Lying About How You Lost Weight

Oprah shilled for Weight Watchers even as she was losing weight thanks to one of the new wonder drugs intended for those with diabetes (Ms. Winfrey did not disclose which one).  Dieters were convinced Oprah was just following Weight Watchers and hiking every morning.  In short, Ms. Winfrey was touting herself as a role model for self-discipline.

Enter “The Ethicist,” who weighed in, as it were, on a reader’s question, “Can I Lie About How I Lost Weight?”  The Ethicist, New York Times Magazine, June 16, 2024, p. 16.  Kwame Anthony Appiah wrote that relating obesity to some deficiency of character is wrong. “Moralizing about weight management in this way is misguided and unhelpful.”  Ah, but morbid obesity is misguided and unhealthy.

Then in a bizarre twist, Kwame runs down another rabbit hole noting that these drugs do not make things “easy.”  He explains that many patients “suffer from side effects such as nausea, vomiting, diarrhea, constipation, abdominal pain, indigestion, and pancreatitis.” It’s not nice to fool Mother Nature — she will make you lose weight with discomfort from the drug itself.  Not disclosing those side effects is also misguided and unhelpful.

For once, could we all just live with the fact that both weight management and weight loss are difficult?  That is not moralizing.  Folks just need help with the difficult part.

Telling the truth about a so-called miracle drug helps others make peace with reality:  It takes discipline unless you want to be a walking gastro-intestinal event.  If you choose not to disclose your use of one of the miracle drugs, then at least tell the truth about the side-effects.  But do not pretend that your weight loss was all self-discipline.  It was self-discipline along with a series of upper and lower digestive track symptoms that would find a goat turning its nose away from a food source.

About mmjdiary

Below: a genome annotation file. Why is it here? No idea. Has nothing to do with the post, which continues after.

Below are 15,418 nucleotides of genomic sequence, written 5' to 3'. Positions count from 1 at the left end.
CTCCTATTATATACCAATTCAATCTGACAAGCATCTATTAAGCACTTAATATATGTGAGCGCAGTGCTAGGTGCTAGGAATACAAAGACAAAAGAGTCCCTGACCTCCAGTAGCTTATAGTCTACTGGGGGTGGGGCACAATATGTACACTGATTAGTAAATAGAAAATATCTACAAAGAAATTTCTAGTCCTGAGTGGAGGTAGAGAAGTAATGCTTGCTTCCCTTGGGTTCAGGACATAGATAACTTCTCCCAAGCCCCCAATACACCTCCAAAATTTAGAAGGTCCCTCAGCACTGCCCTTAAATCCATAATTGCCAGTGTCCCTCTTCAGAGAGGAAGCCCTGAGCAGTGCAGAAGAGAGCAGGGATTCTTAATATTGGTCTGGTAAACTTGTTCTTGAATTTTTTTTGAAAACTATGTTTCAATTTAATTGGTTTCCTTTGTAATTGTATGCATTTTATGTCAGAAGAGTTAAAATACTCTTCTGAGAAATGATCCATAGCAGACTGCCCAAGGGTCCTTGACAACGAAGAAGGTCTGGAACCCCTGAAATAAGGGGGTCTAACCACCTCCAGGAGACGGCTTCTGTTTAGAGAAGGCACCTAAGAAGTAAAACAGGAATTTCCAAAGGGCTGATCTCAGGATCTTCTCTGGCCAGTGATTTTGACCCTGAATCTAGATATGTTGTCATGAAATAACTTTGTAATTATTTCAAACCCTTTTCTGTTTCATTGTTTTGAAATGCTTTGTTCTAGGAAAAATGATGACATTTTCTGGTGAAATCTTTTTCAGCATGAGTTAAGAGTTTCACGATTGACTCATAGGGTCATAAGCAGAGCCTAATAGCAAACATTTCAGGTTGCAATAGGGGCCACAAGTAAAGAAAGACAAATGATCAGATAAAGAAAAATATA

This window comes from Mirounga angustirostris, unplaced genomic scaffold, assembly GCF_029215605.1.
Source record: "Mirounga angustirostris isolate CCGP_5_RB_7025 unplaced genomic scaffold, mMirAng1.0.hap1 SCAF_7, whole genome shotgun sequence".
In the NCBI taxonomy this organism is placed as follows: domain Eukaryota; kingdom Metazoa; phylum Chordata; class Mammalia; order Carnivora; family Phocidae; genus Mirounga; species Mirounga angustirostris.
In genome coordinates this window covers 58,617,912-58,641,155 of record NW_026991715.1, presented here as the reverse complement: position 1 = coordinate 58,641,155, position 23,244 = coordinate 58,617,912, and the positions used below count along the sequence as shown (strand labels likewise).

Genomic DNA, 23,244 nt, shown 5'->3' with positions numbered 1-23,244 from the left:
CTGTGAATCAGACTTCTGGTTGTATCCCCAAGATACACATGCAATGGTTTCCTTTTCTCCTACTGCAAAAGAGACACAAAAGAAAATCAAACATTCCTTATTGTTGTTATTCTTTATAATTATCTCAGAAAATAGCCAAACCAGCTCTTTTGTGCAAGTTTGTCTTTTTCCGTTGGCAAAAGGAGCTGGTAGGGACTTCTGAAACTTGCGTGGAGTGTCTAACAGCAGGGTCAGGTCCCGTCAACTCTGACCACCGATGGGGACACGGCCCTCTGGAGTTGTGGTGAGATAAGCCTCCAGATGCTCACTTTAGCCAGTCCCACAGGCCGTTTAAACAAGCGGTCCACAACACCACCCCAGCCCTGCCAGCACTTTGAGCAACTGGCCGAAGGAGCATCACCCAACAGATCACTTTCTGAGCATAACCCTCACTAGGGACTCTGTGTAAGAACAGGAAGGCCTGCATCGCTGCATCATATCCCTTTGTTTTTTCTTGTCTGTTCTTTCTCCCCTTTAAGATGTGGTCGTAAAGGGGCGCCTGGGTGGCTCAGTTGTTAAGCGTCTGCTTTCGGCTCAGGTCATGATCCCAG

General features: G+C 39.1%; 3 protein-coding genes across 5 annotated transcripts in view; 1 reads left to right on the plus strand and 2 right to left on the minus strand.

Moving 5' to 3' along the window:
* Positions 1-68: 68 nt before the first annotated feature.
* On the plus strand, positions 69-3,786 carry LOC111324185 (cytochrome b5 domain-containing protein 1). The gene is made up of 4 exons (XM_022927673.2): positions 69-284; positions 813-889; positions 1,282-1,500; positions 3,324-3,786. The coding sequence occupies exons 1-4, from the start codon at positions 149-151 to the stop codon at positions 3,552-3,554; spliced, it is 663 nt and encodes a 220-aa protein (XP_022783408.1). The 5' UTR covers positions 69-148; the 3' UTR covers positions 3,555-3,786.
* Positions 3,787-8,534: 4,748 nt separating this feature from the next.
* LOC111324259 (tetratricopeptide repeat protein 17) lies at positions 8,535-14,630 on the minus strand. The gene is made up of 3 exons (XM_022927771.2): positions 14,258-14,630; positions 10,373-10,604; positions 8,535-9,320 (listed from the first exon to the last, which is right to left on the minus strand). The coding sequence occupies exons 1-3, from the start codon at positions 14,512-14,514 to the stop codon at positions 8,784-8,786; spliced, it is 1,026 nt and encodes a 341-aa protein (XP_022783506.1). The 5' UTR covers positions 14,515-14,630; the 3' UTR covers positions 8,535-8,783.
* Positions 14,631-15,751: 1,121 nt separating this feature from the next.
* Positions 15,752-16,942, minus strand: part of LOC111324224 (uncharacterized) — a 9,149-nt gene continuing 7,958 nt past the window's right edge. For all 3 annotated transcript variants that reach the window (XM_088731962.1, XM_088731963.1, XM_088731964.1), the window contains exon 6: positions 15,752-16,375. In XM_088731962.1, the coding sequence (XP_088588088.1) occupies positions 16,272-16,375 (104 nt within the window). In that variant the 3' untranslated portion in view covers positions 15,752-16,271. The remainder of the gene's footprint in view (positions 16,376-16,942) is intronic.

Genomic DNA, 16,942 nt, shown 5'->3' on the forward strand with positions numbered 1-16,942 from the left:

Professor Marianne Jennings is an emeritus professor of legal and ethical studies from the W.P. Carey School of Business at Arizona State University, retiring in 2011 after 35 years of teaching undergraduate and graduate courses in ethics and the legal environment of business. During her tenure at ASU, she served as director of the Joan and David Lincoln Center for Applied Ethics from 1995-1999. In 2006, she was appointed faculty director for the W.P. Carey Executive MBA Program. She has done consulting work for businesses and professional groups including AICPA, Boeing, Dial Corporation, Edward Jones, Mattel, Motorola, CFA Institute, Southern California Edison, the Institute of Internal Auditors, AIMR, DuPont, AES, Blue Cross Blue Shield, Motorola, Hy-Vee Foods, IBM, Bell Helicopter, Amgen, Raytheon, and VIAD. The sixth edition of her textbook, Case Studies in Business Ethics, was published in February 2011. The ninth edition of her textbook, Business: lts Legal, Ethical and Global Environment was published in January 2011. The 23rd edition of her book, Business Law: Principles and Cases, will be published in January 2013. The tenth edition of her book, Real Estate Law, will also be published in January 2013. Her book, A Business Tale: A Story of Ethics, Choices, Success, and a Very Large Rabbit, a fable about business ethics, was chosen by Library Journal in 2004 as its business book of the year. A Business Tale was also a finalist for two other literary awards for 2004. In 2000 her book on corporate governance was published by the New York Times MBA Pocket Series. Her book on long-term success, Building a Business Through Good Times and Bad: Lessons from Fifteen Companies, Each With a Century of Dividends, was published in October 2002 and has been used by Booz, Allen, Hamilton for its work on business longevity. Her latest book, The Seven Signs of Ethical Collapse was published by St. Martin’s Press in July 2006 and has been a finalist for two book awards. Her weekly columns are syndicated around the country, and her work has appeared in the Wall Street Journal, the Chicago Tribune, the New York Times, Washington Post, and the Reader's Digest. A collection of her essays, Nobody Fixes Real Carrot Sticks Anymore, first published in 1994 is still being published. She has been a commentator on business issues on All Things Considered for National Public Radio. She has served on four boards of directors, including Arizona Public Service (1987-2000), Zealous Capital Corporation, and the Center for Children with Chronic Illness and Disability at the University of Minnesota. She was appointed to the board of advisors for the Institute of Nuclear Power Operators in 2004 and served on the board of trustees for Think Arizona, a public policy think tank. She has appeared on CNBC, CBS This Morning, the Today Show, and CBS Evening News. In 2010 she was named one of the Top 100 Thought Leaders in Business Ethics by Trust Across America. Her books have been translated into four different languages. She received the British Emerald award for authoring one of their top 50 articles in management publications, chosen from over 15,000 articles. Personal: Married since 1976 to Terry H. Jennings, Maricopa County Attorney’s Office Deputy County Attorney; five children: Sarah, Sam, and John, and the late Claire and Hannah Jennings.
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